Using a language model to make sense of an email inbox
In September 2023 Bard (an experimental AI chatbot by Google) introduced a big
update, including a new ability to interact with Gmail.
In this post we will see what the new Gmail integration in Bard can do and what
are it’s current limitations.
How to enable Gmail in Bard?
Visit Bard, click on the Extensions icon in the upper right section and enable “Google Workspace”:
Asking about a specific conversation
Let’s start with the basics, asking the chatbot about the status of a specific
task that we know is tracked by some emails somewhere in our inbox:
Wow, this just worked!
How does it work?
When Bard answers a query based on information from Gmail, the UI lists the
emails that were used. These are displayed below the response itself.
That suggests that the integration likely
works like this:
The LLM reads our initial query. Behind the scenes it generates a Gmail
search query to retrieve the emails that would be related to it
It picks a few top resulting emails and feeds it back to the language
model, prompting it to answer the original question
🗺️ Making a map based on emails
Given that Bard now also has an integration with Google Maps, could it bridge
between Gmail and Maps and draw a map based on emails in our inbox?
… yes it can …
I love that this just worked!
The 5 email limit
In my experiments, no matter what email-related query I make, the results are
always based on at most 5 emails. This means that the tool can only handle
queries that can be answered by reading at most 5 emails, and only if the
right 5 emails can be identified.
For example, let’s try a broad query that would require consulting many email
threads: Is there anything in my Gmail I should be following up on?
Pretty good answers, but the catch applies: as far as we can tell, Bard only
uses at most 5 emails to answer the question. We may have 🔥 20 exploding
unanswered crisis-mode conversations that the tool didn’t surface, so don’t be
too reassured by this type of response :).
In my experiments, Bard occasionally would respond in a way completely detached from
the retrieved emails.
This seems pretty legit, but I didn’t remember any of these conversations. Then
I took a look at the “emails used” for this response:
A newsletter about writing, a boarding pass, two train travel notifications and
one hotel booking. It turns out that the response above was completely made up.
This seems to be an example of what’s called “hallucination”: the language model
is responding in a way that sounds convincing, but isn’t grounded in facts. In
my experiments in September 2023 this was happening less than 10% of the time,
but was quite stark when it did.
🧹 Deleting unimportant emails may improve accuracy
Over the 15 years that I’ve been using Gmail I accumulated tens of thousands of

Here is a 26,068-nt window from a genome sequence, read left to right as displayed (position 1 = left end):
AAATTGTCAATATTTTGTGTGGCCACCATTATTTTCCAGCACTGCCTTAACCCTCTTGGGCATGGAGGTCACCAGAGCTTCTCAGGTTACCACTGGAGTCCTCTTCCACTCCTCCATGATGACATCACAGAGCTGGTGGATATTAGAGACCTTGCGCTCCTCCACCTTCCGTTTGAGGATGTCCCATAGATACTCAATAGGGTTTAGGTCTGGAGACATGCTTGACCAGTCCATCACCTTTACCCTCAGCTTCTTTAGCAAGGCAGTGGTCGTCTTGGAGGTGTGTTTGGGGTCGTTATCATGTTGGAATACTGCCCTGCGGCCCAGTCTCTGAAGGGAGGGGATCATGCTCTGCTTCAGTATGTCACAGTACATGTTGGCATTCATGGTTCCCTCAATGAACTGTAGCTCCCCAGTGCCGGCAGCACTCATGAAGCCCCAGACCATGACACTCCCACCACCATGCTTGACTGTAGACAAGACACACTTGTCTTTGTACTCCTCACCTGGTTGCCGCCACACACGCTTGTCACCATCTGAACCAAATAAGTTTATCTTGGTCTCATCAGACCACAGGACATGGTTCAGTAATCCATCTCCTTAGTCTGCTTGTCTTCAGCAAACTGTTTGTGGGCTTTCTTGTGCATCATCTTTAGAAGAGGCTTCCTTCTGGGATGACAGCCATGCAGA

low interest automated emails of all sorts: social media notifications,
promotional emails, etc. They don’t take much space so I never had a reason to
clean them up. Until now, that is!
As we saw above, Bard’s ability to answer queries using Gmail is based on
finding the right 5 emails. The more noise we have in our archive, the higher the chance
that the noisy emails will crowd out the ones that are relevant for the query.
In my experiments I saw Bard failing to pick the right email that contained my
car booking reservation. In the screenshot below it picked 5 emails including a
pretty obscure Couchsurfing notification from 2015 (which probably included the
word “Milan” in it), but it didn’t include the one email from car rental company
that included my reservation:
I then went to Gmail and used the query category:promotions older_than:1y to bulk delete thousands of old emails, including that Couchsurfing notification:
After this, the car rental booking query in Bard started to work as a charm :).
Based on these examples, integrating a language model tool like Bard with tools
and data sources such as Gmail looks promising: it may enable handling useful
requests that require orchestration across multiple systems. This already seems
to work well when the query can be answered using a single or a small number of
We also saw that in the current form the Gmail integration in Bard seems to
always use 5 emails to answer each query. That limits what type of queries can
We also saw that the way the integration works relies on identifying the right 5
emails to answer each query. Deleting old low-importance emails from the archive
may make it easier for the tool to pick the right emails each time.
Personally, I’m excited to get some increasingly capable AI help in managing the
chaos of my digital life 💫.
If you liked this and want more ...
People trying to get along with computers. Deep Learning by the Seine 🇫🇷; the world's simplest explainable neural network; an occasional segway to Steinbeck's post-rodeo hangover 💫.